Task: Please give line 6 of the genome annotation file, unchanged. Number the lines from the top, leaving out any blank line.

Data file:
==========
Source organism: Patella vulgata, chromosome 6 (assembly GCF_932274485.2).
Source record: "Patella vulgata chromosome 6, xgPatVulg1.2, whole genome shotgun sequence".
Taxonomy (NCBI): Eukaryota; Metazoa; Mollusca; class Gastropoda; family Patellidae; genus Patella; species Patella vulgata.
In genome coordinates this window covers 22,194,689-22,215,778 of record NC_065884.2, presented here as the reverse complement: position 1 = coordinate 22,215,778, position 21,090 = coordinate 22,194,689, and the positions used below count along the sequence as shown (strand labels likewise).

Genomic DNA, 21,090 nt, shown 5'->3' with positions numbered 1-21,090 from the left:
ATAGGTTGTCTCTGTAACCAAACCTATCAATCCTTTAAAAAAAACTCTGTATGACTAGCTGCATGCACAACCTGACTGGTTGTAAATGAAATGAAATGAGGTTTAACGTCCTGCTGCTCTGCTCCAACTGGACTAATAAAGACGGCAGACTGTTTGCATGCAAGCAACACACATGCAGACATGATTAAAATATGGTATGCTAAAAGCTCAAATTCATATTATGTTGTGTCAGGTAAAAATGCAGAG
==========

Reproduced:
ATAGGTTGTCTCTGTAACCAAACCTATCAATCCTTTAAAAAAAACTCTGTATGACTAGCTGCATGCACAACCTGACTGGTTGTAAATGAAATGAAATGAGGTTTAACGTCCTGCTGCTCTGCTCCAACTGGACTAATAAAGACGGCAGACTGTTTGCATGCAAGCAACACACATGCAGACATGATTAAAATATGGTATGCTAAAAGCTCAAATTCATATTATGTTGTGTCAGGTAAAAATGCAGAG